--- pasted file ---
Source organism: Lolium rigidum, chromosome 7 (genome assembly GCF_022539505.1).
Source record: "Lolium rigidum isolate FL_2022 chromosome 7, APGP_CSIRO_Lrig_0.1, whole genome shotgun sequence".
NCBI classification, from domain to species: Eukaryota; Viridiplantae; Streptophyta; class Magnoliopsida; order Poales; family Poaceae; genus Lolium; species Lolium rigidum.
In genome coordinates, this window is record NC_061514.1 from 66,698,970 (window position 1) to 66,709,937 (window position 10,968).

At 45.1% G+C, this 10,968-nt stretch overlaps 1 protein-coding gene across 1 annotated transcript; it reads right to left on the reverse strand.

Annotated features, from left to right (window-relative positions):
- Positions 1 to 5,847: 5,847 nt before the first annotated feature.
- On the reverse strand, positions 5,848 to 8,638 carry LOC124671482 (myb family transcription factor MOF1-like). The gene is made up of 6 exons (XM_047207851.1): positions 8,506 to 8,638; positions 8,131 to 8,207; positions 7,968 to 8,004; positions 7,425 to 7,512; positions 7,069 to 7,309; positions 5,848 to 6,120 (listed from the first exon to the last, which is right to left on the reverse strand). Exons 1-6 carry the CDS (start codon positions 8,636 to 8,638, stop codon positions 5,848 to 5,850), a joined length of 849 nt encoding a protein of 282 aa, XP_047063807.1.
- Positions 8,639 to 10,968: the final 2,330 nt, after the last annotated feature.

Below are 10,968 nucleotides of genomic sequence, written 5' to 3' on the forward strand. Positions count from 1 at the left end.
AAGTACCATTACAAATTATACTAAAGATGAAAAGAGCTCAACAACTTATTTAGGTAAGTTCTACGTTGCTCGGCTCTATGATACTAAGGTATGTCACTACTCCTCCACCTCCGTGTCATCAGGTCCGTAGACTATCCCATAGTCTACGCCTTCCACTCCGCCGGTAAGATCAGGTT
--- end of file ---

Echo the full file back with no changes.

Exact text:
Source organism: Lolium rigidum, chromosome 7 (genome assembly GCF_022539505.1).
Source record: "Lolium rigidum isolate FL_2022 chromosome 7, APGP_CSIRO_Lrig_0.1, whole genome shotgun sequence".
NCBI classification, from domain to species: Eukaryota; Viridiplantae; Streptophyta; class Magnoliopsida; order Poales; family Poaceae; genus Lolium; species Lolium rigidum.
In genome coordinates, this window is record NC_061514.1 from 66,698,970 (window position 1) to 66,709,937 (window position 10,968).

At 45.1% G+C, this 10,968-nt stretch overlaps 1 protein-coding gene across 1 annotated transcript; it reads right to left on the reverse strand.

Annotated features, from left to right (window-relative positions):
- Positions 1 to 5,847: 5,847 nt before the first annotated feature.
- On the reverse strand, positions 5,848 to 8,638 carry LOC124671482 (myb family transcription factor MOF1-like). The gene is made up of 6 exons (XM_047207851.1): positions 8,506 to 8,638; positions 8,131 to 8,207; positions 7,968 to 8,004; positions 7,425 to 7,512; positions 7,069 to 7,309; positions 5,848 to 6,120 (listed from the first exon to the last, which is right to left on the reverse strand). Exons 1-6 carry the CDS (start codon positions 8,636 to 8,638, stop codon positions 5,848 to 5,850), a joined length of 849 nt encoding a protein of 282 aa, XP_047063807.1.
- Positions 8,639 to 10,968: the final 2,330 nt, after the last annotated feature.

Below are 10,968 nucleotides of genomic sequence, written 5' to 3' on the forward strand. Positions count from 1 at the left end.
AAGTACCATTACAAATTATACTAAAGATGAAAAGAGCTCAACAACTTATTTAGGTAAGTTCTACGTTGCTCGGCTCTATGATACTAAGGTATGTCACTACTCCTCCACCTCCGTGTCATCAGGTCCGTAGACTATCCCATAGTCTACGCCTTCCACTCCGCCGGTAAGATCAGGTT